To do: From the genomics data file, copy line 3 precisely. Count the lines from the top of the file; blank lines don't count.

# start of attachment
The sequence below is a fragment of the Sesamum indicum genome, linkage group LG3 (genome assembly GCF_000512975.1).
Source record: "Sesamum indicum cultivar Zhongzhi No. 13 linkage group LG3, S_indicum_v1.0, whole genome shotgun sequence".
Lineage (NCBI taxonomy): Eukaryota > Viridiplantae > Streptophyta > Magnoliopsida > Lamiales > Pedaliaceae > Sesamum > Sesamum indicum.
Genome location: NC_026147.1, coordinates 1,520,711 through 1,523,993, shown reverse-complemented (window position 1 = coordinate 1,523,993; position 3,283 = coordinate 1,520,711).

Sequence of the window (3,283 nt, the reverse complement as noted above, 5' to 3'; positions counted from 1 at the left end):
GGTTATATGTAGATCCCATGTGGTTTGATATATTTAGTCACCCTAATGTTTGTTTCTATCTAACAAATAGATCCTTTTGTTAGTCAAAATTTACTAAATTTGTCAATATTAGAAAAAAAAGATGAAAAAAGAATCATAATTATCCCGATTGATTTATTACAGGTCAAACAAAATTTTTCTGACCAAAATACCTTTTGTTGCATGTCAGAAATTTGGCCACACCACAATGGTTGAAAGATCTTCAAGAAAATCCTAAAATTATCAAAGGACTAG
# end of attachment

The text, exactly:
Lineage (NCBI taxonomy): Eukaryota > Viridiplantae > Streptophyta > Magnoliopsida > Lamiales > Pedaliaceae > Sesamum > Sesamum indicum.